Scrooge & Marley Air Conditioning Co. once had been the preeminent A/C service company in South Florida. But since Jacob Marley’s premature demise, the business had been in a steep decline. It wasn’t that the company’s techs—all ARPEC graduates—weren’t good, or that its prices (at least when Marley was alive) weren’t competitive. Both customers and competitors agreed it was Ebenezer Scrooge’s most unpleasant demeanor that had driven away much of the company’s business. Now Scrooge was even more ill-tempered than usual. It was Christmas Eve, and he couldn’t dispatch the technician he had on call because the tech’s service-truck GPS system was down, and Scrooge didn’t trust Bob Cratchit not to take time to shop for a last-minute gift while on the company’s clock. So, Scrooge was taking the service call—at a major mall in a Miami suburb—himself.
When Scrooge arrived at the mall, he was surprised by the number of last-minute shoppers scurrying in and out of the stores. Because he had never shopped for anyone and hadn’t celebrated Christmas since he was a child, the whole thing befuddled him. Of course, he ignored the bell-ringing Santa at the mall entrance (Scrooge didn’t believe in charitable giving any more than he believed in the Christmas spirit) and went directly to the management office. There, he was greeted with a “Merry Christmas” by the security officer on duty.
“Bah, humbug,” Scrooge replied. “Where’s the manager?”
The guard politely directed him to the back office, where Scrooge was astonished to see what looked like the spitting image of his late partner. Scrooge covered his obvious unease by explaining to the gentleman that he bore a remarkable resemblance to a certain Jacob Marley, now deceased.
“Yes, Ebenezer, I know,” the man said. “It is I, Jacob’s ghost, and there is much you need to hear this Christmas season. Go back to the office and wait for calls from three spirits.”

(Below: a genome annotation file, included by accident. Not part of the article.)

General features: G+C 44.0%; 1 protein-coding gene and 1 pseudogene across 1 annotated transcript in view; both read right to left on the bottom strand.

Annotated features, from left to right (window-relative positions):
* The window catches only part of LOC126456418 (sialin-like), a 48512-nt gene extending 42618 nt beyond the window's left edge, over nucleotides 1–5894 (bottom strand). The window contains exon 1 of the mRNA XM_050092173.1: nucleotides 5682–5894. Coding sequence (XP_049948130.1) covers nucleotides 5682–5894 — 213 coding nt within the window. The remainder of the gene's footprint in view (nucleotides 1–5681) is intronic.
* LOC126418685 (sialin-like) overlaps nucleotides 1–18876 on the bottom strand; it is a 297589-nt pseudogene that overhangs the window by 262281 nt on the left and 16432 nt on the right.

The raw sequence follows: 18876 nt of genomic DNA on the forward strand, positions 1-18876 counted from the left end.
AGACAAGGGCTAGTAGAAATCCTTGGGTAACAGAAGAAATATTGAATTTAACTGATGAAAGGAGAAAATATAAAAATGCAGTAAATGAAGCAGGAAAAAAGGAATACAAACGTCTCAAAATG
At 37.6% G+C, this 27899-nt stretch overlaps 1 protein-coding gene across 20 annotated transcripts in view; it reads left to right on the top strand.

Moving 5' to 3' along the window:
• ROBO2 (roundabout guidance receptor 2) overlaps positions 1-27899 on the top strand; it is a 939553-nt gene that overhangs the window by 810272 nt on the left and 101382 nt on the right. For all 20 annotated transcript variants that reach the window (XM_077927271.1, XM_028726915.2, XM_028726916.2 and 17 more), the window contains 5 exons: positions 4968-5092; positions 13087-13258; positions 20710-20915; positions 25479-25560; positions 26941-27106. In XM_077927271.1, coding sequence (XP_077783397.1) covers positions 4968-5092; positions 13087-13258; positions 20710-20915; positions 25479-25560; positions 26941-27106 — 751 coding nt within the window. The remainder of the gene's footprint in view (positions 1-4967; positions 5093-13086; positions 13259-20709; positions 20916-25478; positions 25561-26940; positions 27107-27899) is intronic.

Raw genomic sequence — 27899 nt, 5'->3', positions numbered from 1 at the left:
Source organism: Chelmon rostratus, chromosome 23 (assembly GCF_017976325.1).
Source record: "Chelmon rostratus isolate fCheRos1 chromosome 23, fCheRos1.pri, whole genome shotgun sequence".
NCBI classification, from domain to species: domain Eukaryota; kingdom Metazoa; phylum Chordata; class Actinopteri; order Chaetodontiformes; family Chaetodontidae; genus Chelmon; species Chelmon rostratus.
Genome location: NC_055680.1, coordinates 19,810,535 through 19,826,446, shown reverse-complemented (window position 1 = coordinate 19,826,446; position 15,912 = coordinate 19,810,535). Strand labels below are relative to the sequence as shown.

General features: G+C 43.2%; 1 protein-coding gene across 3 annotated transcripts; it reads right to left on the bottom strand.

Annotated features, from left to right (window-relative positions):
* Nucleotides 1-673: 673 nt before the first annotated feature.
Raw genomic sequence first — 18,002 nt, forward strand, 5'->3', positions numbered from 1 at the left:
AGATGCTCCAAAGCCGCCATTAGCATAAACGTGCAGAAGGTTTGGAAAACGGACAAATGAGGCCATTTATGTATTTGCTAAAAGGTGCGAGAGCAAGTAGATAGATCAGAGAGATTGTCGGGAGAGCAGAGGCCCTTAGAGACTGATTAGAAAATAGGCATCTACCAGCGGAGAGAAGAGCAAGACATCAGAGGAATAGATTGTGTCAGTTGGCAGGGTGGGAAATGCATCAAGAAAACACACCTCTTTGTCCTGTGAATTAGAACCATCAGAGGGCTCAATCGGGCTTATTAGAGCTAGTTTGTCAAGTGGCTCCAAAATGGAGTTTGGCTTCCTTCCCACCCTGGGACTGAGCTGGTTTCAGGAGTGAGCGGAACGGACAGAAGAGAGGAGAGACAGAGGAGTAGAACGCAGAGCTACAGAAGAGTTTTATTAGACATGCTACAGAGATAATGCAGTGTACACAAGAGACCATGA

As Scrooge walked back to the service truck, the thought that what he really needed was three shots of strong spirits crossed his mind.
As Scrooge was merging onto I-595 from the Turnpike, his smartphone rang through the truck’s Bluetooth system, displaying a blocked number. Normally, he would not have answered, but, mindful of Marley’s admonition, he accepted the call.
“Ebenezer Scrooge?” a pleasant female voice asked.
“Yes,” Scrooge replied. “To whom am I speaking?”
“I’m the Ghost of Christmas Past,” the voice replied, and suddenly Scrooge no longer was behind the wheel of the truck, but observing his youthful self sitting in a community-college classroom. The instructor was discussing the need to be a “people person” regardless of the nature of one’s business or vocation, talking about empathy and caring and treating others with kindness and respect. The young Scrooge wasn’t paying attention, but, rather, looking through a JC Whitney catalog for parts for his car.
“Oh, my,” the present-day Scrooge exclaimed. “I can’t believe a Holley four-barrel carburetor was worth my missing that lecture.”
With that, Scrooge abruptly found himself in the parking lot in front of his office. Once again, his phone was ringing with an unknown number displayed. As he punched in the alarm code to disable the office security system, Scrooge answered the call with his wireless headset and was greeted by the Ghost of Christmas Present. Thinking he was walking into his office, Scrooge instead found himself staring through the dining-room window of Bob Cratchit’s condo, a remarkable feat, considering it was on the 15th floor! There was Bob and his family gathered around the table, giving thanks for their meal and thanking Scrooge for providing a steady—although somewhat meager, as Bob was paid at the minimum permissible rate under the current contract—paycheck. Bob’s son, Tim, had hoped to attend Virginia Tech the next year, but when Marley died, Scrooge killed the company scholarship fund. Tim was a diminutive young man, not very good at sports, and although he was a reasonably good student, it was unlikely he would qualify for an academic scholarship at such a prestigious university. He had never expected a full ride and was planning on student loans, but tuition at VT for a non-Virginia resident was higher than his parents could afford, even with financial aid. So, Tim had no choice but to attend Florida State.
“Oh, my,” Scrooge exclaimed. “I had no idea that not giving him a scholarship would so damage his life!”
Before Scrooge could reflect any longer on young Tim’s future, he found himself sitting in his office, his phone once again ringing.
“Hello. Scrooge here,” he said. “Who is this?”
“I am the Ghost of Christmas Yet To Come.”
Unfortunately, at that very moment, Scrooge’s phone ran out of charge, and he never learned whether his future included living in South Florida without air conditioning.
Regardless of your faith, Christmas is a great time to show special kindness and generosity to others. Merry Christmas from me and my family to you and yours.